Aging Underground Infrastructure in Nigeria, the dangers Posed and Lessons from USA: A Reader’s Comment

Hi Depo,
Thank you for serving this. It is an eye opener for those in the industry. Awareness needs to be created especially among our legislators, such that when it comes to allocation of funds, there will be better appreciation of the need to set aside funds for the maintenance of infrastructure.
The question is, who should be responsible for the maintenance, the federal, state or local government? My take is that the local government should be in charge. I am aware of the usual argument that the local government has no capacity for this kind of assignment. But this is because that is the way we want it. If we build and reinforce the capacity of the local government administration, it is best positioned to maintain these infrastructural facilities. This will also open up a lot of jobs for our young ones who now gravitate to the state capitals looking for jobs that are not there.



Thank you Mr. Hanidu for raising the question of “… who should be responsible for the maintenance of infrastructures” and for proffering the answer that maintenance of infrastructures should be the responsibility of local governments.
I agree with you in part because some of the infrastructures, especially small-scale ones, could be better managed by those directly benefiting from them; since they have the advantage of noticing damages to these infrastructures at their inception because the communities in the local governments could see them when they are still manageable – the proverbial ‘a stitch in time saves nine’ is appropriate here.
Actually, maintenance of infrastructures should be shared by all tiers of government, each level taking on the responsibility of the scale of infrastructure appropriate to its capacity in every respect. In assigning responsibilities for maintenance, there is the need to classify infrastructures into small, medium and large scale. For example, earth dams are small scale infrastructures but there are medium scale and large scale dams. Communities and Local Governments should jointly bear the responsibility to maintain earth dams. Communities will notice the beginning of any seepage at a dam face before any other institution that is remotely-located. In essence these two institutions – the communities and the LGAs – are better placed to monitor the performance of such an infrastructure. Large dams should be maintained by the Federal Government while medium dams should be the responsibility of states.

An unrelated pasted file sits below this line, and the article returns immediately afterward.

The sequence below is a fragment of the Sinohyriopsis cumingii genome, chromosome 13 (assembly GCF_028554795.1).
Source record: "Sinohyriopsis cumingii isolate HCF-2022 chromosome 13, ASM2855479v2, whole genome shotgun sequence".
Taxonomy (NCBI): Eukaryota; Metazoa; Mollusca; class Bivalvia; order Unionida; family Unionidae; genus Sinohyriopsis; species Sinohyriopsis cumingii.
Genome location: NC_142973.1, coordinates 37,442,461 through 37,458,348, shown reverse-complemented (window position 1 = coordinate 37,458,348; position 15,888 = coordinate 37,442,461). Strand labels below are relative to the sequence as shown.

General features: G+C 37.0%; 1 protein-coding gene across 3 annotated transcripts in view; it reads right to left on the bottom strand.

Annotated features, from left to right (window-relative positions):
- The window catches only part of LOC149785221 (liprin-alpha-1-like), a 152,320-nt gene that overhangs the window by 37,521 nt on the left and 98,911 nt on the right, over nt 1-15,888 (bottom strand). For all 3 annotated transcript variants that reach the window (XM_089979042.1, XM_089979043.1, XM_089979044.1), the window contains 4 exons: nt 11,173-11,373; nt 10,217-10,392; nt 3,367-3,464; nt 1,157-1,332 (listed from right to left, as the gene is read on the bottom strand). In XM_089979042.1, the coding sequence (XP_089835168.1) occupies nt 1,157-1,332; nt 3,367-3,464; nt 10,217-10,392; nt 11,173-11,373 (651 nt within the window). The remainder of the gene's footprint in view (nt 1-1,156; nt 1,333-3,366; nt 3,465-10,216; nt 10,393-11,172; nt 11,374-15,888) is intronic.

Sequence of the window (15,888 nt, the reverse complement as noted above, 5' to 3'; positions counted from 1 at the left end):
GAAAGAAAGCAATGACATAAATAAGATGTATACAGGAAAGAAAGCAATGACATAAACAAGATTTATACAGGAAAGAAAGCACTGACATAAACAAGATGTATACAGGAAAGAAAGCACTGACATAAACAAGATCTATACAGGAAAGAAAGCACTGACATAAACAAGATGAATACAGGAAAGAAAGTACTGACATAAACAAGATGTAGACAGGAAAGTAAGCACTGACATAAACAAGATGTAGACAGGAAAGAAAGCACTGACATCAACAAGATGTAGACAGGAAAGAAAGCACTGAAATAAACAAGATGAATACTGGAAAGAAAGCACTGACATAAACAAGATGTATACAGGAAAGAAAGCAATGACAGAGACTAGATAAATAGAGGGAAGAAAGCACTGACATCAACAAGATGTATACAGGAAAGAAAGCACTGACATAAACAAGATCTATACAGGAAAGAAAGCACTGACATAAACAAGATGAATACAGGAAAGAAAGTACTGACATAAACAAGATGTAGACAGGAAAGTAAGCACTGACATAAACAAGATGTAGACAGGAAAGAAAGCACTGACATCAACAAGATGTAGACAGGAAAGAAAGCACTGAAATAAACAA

Another infrastructure that can be discussed on the basis of scale is water supply borehole. The depth of the boreholes can be used in scaling, thus those water supply boreholes in the large sedimentary basins such as Chad Basin and Sokoto Basin, for example, may be considered medium/large scale infrastructures, while shallow boreholes that are common in the Basement Complex parts of the country can be considered small scale. Deep water-supply boreholes’ maintenance should be the responsibility of the Local Governments, who should benefit from the State Governments’ technical assistance whenever there is the need for such. In like manner, communities should be responsible for the maintenance of shallow boreholes and in cases where they cannot handle any fault on their own, they should be given technical assistance by the states.
Maintenance of infrastructures require regular monitoring as well as holding people put in charge of all infrastructures accountable for their failures whenever such occurs. In colonial days and in the early days of Nigeria’s independence, there was a Public Works Department (PWD) located in each urban centre and headed by a qualified engineer which were placed under the Regional Ministries of Works. These PWDs had a road maintenance department and intervened at the early stages of problems.
The trunk A’ roads then belonged to the Federal Government while feeder roads belonged to the regional governments. Each PWD had a ‘road overseer’ for long stretches of the roads who supervised an army of road maintenance workers. The road overseer usually monitored sections of the roads assigned to him and ensured that potholes are fixed as soon as they developed. He also ensured that road shoulders were maintained and bushes that may obstruct the views of motorists were usually cleared.
In those days there was maintenance culture. The current practice of having political appointees heading agencies that should be responsible for our infrastructures has resulted in the death of this maintenance culture because of corrupt practices of politicians. Thus, our so-called express ways have huge potholes, that ought to have been fixed at their inception, but that have become so huge some could swallow small vehicles up.

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